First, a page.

nity,” Allen said. “We would drop the cause. We need to keep Dr. King’s dream alive.” Organizers said they want this ideal to carry on throughout the year, not just in January and February. So far, no students from UNC have participated in the citywide book club. Organizers of the event want not only students but also businesses to participate. Beth Franklin, a professor of Hispanic studies, said she wants as many participants as possible. “We really want everyone in Greeley to be reading this book,” Franklin said. “We want businesses, students (and community members) starting their own book club.” Franklin and the others involved with the Community Reads program said they hope to
diminish social wrongs in the city. “We’re hoping by the community reading this book together that it’ll ultimately help them,”
Franklin said. “The book will hopefully help the community think more about bias, forgiveness and how to work together.” For more info on the
Human Relations Commission and getting involved with the Community Reads program, contact Sharon McCabe at (970) 350-9714.
Editor: Parker Cotton
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Monday, Feb. 28, 2011
NFL players, era of baseball highlight class PARKER COTTON email@example.com
UNC inducted six individuals and eight teams in what is arguably its most talented class to date in the 2011 Athletic Hall of Fame ceremony Friday in the University Center Ballrooms. The class was highlighted by two current NFL players, former University of Northern Colorado football standouts: safety Reed Doughty of the Washington Redskins and wide receiver Vincent Jackson of the San Diego Chargers. In addition, eight baseball teams from the 1952-53 seasons and from the 1957-62 seasons were inducted. Joining them were Jim Crider, a wrestler from 1961-65; Joyce Jordahl, a volleyball player from 199699; Sabra Maas, a diver from 1993-96; and Jay Valentine, a track & field athlete from 1985-89. “This is truly an evening of celebration,” UNC President Kay Norton said in the first speech of the night. Jackson was the final individual honored before the baseball teams and showed his charismatic nature in his speech. Of the several people Jackson paid homage to in his speech, Doughty was near the top of greatest importance. The duo came in as freshmen in 2001, were roommates that year and have been great friends ever since. “Me and Reed have always shared a special bond,” Jackson said. “As physically talented as we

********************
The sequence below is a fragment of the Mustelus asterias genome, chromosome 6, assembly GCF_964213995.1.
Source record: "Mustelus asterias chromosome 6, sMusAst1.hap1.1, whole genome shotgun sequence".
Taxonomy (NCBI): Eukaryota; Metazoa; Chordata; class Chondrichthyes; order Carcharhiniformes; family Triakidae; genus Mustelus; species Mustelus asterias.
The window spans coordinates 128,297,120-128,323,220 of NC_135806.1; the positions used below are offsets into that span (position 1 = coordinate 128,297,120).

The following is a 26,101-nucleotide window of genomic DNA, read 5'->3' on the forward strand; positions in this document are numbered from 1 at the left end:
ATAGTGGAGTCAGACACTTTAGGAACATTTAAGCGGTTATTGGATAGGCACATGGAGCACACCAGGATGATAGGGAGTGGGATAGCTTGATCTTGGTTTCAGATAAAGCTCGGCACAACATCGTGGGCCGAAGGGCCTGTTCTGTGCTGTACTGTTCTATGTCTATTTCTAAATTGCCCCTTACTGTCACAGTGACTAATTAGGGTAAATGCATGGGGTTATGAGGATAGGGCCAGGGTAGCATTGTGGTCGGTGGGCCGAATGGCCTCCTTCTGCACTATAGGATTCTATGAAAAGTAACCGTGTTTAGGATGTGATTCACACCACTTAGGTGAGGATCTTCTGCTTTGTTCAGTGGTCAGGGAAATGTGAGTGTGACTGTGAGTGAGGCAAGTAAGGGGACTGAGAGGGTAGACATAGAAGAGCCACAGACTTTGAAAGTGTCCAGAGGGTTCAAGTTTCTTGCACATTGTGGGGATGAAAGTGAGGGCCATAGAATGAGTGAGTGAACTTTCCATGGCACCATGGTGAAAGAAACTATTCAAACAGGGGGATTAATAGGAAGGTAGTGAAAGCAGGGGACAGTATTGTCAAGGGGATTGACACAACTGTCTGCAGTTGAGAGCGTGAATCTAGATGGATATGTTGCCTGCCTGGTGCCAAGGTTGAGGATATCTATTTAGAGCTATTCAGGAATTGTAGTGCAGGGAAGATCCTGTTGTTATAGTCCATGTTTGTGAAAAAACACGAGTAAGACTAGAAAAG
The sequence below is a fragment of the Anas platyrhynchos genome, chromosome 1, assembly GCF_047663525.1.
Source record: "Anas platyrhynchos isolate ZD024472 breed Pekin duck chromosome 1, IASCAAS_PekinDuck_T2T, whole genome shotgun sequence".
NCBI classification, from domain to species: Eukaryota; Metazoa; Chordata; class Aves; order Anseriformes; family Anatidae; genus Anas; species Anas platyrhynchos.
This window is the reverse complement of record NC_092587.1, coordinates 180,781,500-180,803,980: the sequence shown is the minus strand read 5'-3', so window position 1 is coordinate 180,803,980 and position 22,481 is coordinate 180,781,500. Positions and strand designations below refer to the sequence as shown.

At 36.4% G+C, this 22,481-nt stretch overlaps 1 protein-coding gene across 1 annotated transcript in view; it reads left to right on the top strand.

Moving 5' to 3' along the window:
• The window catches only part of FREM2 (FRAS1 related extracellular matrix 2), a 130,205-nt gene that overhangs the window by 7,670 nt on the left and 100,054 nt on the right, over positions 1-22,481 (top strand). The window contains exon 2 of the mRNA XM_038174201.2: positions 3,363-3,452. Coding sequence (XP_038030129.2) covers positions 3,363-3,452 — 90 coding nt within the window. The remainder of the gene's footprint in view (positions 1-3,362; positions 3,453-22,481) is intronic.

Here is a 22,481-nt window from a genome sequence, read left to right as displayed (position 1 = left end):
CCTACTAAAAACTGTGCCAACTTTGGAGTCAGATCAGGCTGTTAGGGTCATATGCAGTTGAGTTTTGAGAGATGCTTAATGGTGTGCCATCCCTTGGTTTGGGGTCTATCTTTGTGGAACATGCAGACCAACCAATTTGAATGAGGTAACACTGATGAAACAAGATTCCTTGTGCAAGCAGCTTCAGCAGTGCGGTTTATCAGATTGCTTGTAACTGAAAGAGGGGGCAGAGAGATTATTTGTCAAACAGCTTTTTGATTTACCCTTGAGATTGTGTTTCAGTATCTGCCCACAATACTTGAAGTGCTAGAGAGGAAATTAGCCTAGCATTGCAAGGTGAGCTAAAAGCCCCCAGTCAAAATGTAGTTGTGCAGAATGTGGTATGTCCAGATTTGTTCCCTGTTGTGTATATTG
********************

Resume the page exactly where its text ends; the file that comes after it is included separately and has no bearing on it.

are, I think what got us to where we are is our work ethic.” Jackson then thanked his parents in an unusual way. “Next, my parents, Terence and Sherry Jackson — I’m not really sure where to begin with you guys,” he said. “I should probably start by thanking Marvin Gaye for making such a motivational album so I could be here.” Once the laughter died down, Jackson was all business, much like he was on the football field for UNC during a career in which he rewrote the record books by setting the school records in pass receptions (177), receiving yards (3,548) and overall touchdowns (tied at 39), among several others. After a long pause, Jackson invited his girlf r i e n d , L i n d s e y VanDeweghe, on stage. Much like the rest of the room, she was stunned when Jackson got down on one knee. “I love you, I will always love you,” he said. “I want to start a family with you, I want to spend the rest of my days with you. You are my soulmate. Will you marry me?” After he received a “yes,” Jackson said he did not want to take anything away from the other inductees.